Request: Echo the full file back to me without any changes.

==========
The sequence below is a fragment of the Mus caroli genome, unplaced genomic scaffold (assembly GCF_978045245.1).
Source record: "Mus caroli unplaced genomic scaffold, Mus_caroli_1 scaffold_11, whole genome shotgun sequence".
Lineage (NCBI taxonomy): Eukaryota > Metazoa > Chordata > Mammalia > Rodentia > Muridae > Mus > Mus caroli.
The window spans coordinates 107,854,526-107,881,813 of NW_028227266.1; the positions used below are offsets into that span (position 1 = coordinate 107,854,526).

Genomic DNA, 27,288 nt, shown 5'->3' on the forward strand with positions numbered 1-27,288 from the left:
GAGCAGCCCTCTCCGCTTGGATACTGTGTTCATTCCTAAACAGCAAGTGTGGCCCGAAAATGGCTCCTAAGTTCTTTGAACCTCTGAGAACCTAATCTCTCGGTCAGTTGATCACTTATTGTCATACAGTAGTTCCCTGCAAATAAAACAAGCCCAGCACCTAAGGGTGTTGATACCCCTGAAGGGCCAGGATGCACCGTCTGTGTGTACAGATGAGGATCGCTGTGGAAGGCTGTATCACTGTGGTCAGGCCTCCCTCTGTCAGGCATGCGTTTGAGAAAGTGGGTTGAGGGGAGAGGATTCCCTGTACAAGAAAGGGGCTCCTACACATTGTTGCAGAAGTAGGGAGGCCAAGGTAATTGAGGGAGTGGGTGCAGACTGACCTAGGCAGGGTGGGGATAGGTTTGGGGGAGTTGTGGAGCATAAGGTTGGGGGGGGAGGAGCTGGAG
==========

The sequence below is a fragment of the Mus caroli genome, unplaced genomic scaffold (assembly GCF_978045245.1).
Source record: "Mus caroli unplaced genomic scaffold, Mus_caroli_1 scaffold_11, whole genome shotgun sequence".
Lineage (NCBI taxonomy): Eukaryota > Metazoa > Chordata > Mammalia > Rodentia > Muridae > Mus > Mus caroli.
The window spans coordinates 107,854,526-107,881,813 of NW_028227266.1; the positions used below are offsets into that span (position 1 = coordinate 107,854,526).

Genomic DNA, 27,288 nt, shown 5'->3' on the forward strand with positions numbered 1-27,288 from the left:
GAGCAGCCCTCTCCGCTTGGATACTGTGTTCATTCCTAAACAGCAAGTGTGGCCCGAAAATGGCTCCTAAGTTCTTTGAACCTCTGAGAACCTAATCTCTCGGTCAGTTGATCACTTATTGTCATACAGTAGTTCCCTGCAAATAAAACAAGCCCAGCACCTAAGGGTGTTGATACCCCTGAAGGGCCAGGATGCACCGTCTGTGTGTACAGATGAGGATCGCTGTGGAAGGCTGTATCACTGTGGTCAGGCCTCCCTCTGTCAGGCATGCGTTTGAGAAAGTGGGTTGAGGGGAGAGGATTCCCTGTACAAGAAAGGGGCTCCTACACATTGTTGCAGAAGTAGGGAGGCCAAGGTAATTGAGGGAGTGGGTGCAGACTGACCTAGGCAGGGTGGGGATAGGTTTGGGGGAGTTGTGGAGCATAAGGTTGGGGGGGGAGGAGCTGGAG